Tuesday, January 20, 2015

hil talmud torah

The main topic of chapter 4 of Hil Talmud Torah in the Rambam can be summed up in the first two words of halacha 2: "Keitzad melamdim?"  The Rambam discusses how a teacher should teach, questions he is responsible for answering, etc.  So it's interesting that he ends the perek with this halacha: 

 אין ישנים בבית המדרש.  וכל המתנמנם בבית המדרש, חכמתו נעשית קרעים קרעים

I would have put that halacha in the dinim of kedushas beis hamedrash/beis haknesses, but it seems from the Rambam that not sleeping in a beis medrash is not a din in the kedusha of the place, but is rather a din in talmud Torah.  You can't learn (to say the least!) if you are asleep!

There is another example of a chidush from the placement of a halacha in the next perek. Had you asked me, I would have placed the chiyuv to visit a rebbe on Yom Tov somewhere in hilchos Yom Tov.  Chapter 5 of Hil Talmud Torah deals with the chiyuv of showing respect to a rebbe, and there the Rambam writes:

 וחייב לעמוד מפני רבו, משיראנו מרחוק מלוא עיניו, עד שיתכסה ממנו ולא יראה קומתו; ואחר כך יישב.  וחייב אדם להקביל את פני רבו, ברגל.

The Rambam doesn't see it as a din in Yom Tov, but as a din in talmud Torah.


  1. Tur and Shulchan Aruch also include this with hilchos Talmud Torah, presumably following Rambam.
    שולחן ערוך יורה דעה הלכות תלמוד תורה סימן רמו

    But all 3 codes also say that the rule demonstrates kedushas beis hamidrash versus beis ha-knesses:
    וקדושת בית המדרש חמורה מקדושת בית הכנסת

    Are you saying "kedushas beis hamidrash" -- unlike kedushas beis ha-knesses -- is itself (at least partly) a din in talmud torah?

    1. I thought the difference between a beis knesset and beis medrash is based on function: one is a place primarily used for davening, the other primarily used for learning. That creates 2 different types of kedushas makom. But I thought here the din is not related to the kedushas makom per se.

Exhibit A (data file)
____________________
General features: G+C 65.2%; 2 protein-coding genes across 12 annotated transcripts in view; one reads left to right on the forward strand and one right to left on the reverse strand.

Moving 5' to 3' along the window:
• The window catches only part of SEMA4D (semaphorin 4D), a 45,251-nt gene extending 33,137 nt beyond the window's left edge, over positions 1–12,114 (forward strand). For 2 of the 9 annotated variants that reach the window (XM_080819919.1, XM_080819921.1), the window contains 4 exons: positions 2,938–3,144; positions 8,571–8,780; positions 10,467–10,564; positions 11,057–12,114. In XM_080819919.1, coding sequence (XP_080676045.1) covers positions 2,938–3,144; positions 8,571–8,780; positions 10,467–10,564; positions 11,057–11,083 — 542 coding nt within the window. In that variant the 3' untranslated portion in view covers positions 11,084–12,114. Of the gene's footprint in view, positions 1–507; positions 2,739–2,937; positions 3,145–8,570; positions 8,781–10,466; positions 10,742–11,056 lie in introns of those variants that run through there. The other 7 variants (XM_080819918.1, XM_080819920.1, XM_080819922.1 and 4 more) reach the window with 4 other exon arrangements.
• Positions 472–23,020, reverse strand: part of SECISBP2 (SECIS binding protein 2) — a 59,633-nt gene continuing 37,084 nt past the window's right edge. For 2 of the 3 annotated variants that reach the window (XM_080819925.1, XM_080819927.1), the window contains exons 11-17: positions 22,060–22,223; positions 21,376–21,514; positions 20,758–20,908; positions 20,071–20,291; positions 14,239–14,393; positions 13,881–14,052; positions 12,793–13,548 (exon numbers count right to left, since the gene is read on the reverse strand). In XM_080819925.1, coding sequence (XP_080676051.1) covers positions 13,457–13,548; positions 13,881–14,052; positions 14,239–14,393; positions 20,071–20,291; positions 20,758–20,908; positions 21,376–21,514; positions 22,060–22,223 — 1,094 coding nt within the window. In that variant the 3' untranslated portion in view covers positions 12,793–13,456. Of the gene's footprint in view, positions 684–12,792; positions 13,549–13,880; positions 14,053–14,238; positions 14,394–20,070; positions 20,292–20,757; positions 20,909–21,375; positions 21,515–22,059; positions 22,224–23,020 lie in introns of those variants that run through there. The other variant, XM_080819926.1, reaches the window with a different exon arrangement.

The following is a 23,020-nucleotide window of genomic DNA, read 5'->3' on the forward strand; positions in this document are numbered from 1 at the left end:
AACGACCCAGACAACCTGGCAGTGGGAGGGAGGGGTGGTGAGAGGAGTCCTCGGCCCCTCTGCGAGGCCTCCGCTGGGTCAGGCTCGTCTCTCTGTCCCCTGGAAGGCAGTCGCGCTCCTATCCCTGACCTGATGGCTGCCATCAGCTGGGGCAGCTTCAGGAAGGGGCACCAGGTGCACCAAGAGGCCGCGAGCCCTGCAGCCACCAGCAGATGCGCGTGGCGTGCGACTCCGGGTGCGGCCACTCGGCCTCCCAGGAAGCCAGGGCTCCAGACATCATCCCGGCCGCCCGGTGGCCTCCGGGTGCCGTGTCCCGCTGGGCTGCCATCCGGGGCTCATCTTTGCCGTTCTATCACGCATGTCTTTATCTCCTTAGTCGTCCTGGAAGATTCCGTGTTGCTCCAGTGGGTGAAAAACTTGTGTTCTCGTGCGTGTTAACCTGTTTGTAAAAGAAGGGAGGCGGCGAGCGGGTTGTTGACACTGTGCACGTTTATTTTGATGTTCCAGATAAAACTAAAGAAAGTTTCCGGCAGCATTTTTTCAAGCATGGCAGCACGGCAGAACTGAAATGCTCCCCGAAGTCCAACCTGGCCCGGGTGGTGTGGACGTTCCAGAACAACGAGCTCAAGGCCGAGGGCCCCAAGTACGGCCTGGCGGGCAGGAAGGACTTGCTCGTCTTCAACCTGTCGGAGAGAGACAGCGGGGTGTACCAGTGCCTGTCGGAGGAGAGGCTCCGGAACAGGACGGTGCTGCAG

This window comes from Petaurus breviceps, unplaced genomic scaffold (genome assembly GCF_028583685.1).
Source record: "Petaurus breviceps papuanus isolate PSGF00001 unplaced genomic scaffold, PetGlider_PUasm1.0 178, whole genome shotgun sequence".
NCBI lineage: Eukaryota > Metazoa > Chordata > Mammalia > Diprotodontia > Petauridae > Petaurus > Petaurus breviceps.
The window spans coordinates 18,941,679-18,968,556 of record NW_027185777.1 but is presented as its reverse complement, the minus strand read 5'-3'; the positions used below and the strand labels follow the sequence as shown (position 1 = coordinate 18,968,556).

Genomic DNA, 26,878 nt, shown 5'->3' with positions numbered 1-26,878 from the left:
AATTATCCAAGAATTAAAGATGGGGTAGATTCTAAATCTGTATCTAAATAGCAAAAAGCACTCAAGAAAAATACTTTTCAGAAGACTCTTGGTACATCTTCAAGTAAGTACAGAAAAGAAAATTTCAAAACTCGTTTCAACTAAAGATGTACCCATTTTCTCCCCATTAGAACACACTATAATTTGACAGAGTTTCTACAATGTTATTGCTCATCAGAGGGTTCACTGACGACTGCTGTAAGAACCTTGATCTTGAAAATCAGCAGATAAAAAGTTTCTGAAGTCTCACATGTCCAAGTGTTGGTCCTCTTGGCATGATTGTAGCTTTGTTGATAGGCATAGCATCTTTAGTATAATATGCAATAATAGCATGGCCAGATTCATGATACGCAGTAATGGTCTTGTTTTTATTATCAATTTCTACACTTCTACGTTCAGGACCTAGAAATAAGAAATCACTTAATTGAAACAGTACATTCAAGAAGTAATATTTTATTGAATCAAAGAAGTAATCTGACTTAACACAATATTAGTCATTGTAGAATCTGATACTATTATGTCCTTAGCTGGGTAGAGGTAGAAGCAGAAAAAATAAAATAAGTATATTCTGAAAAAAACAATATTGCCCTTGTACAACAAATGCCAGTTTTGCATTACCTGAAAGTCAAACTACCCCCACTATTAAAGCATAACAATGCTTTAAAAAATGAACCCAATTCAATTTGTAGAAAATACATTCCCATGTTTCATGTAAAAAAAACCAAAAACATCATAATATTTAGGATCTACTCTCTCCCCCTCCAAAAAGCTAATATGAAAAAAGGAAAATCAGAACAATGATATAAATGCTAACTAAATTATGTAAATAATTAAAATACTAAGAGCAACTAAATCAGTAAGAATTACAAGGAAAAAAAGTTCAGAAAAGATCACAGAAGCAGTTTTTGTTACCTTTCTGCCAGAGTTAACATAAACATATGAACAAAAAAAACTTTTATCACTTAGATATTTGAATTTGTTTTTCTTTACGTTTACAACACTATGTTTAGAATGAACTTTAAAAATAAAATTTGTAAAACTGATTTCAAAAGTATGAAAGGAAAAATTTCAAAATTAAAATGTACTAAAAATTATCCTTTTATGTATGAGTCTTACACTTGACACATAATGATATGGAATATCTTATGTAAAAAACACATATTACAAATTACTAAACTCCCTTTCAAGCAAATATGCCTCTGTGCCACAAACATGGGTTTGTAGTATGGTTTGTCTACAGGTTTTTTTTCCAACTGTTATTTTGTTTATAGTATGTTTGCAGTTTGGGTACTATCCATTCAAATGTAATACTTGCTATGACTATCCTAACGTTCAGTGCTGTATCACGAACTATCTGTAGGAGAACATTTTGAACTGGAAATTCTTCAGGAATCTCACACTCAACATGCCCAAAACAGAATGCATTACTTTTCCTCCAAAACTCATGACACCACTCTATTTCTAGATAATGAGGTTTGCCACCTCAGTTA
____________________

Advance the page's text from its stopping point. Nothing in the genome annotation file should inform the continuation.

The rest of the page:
I need to work on how to formulate it better, because if the issur is not dependent on the kedusha of the place (and this is essentially the same point you are making in your diyuk) then the issur should apply in all locations.

    2. The kedusha of a bais midrash derives from being a makom of learning => learning has a kedusha and a koach to be mekadaish the makom => learning has to be done appropriately to its kedusha [b'aima, b'yir'a, b'reses, ub'ziya] => the kedusha of a bais midrash is a din in talmud torah. Or as R' Hutner was wont to quote the gemara in Berachot: לימודה כנתינתה.

      However, addressing the second point, this is only if it a makom kavu'ah for learning. Otherwise, the kedusha lapses together with the learning.

      Note that the kedusha of Har Sinai lapsed with the end of the "learning", as the original k'vius was done with a tnai [bimshoch hayovel...]. The kedusha of the Har was not to facilitate learning; rather, the learning created the kedusha.

      [Apropos of sishim yom lifnei hachag: Har Sinai is still a place from whence issues daily the bas kol, "Oy lahem li'briyos mai'elbona shel Torah." However, that's only mussar, not real torah.]

  2. Re: Chayav adam lehakbil pnei rabo baregel in hil. TT and not hilchos YT - I heard Rav Lipa Geldwerth of Brooklyn make this diyuk, that it's a din in kavod harav, not a din in hiolchos yom tov. With that he was then meyashev the kashya of the Acharonim who ask how do we learn chayav adam lehakbil etc. from the Isha Shunamis, isn't it a Mitzvas Aseh Shehazman Grama that she would be exempt from anyway? So his answer was that since it's a din in kavod harav and not from the hilchos hayom tov, it's not considered a MASZG.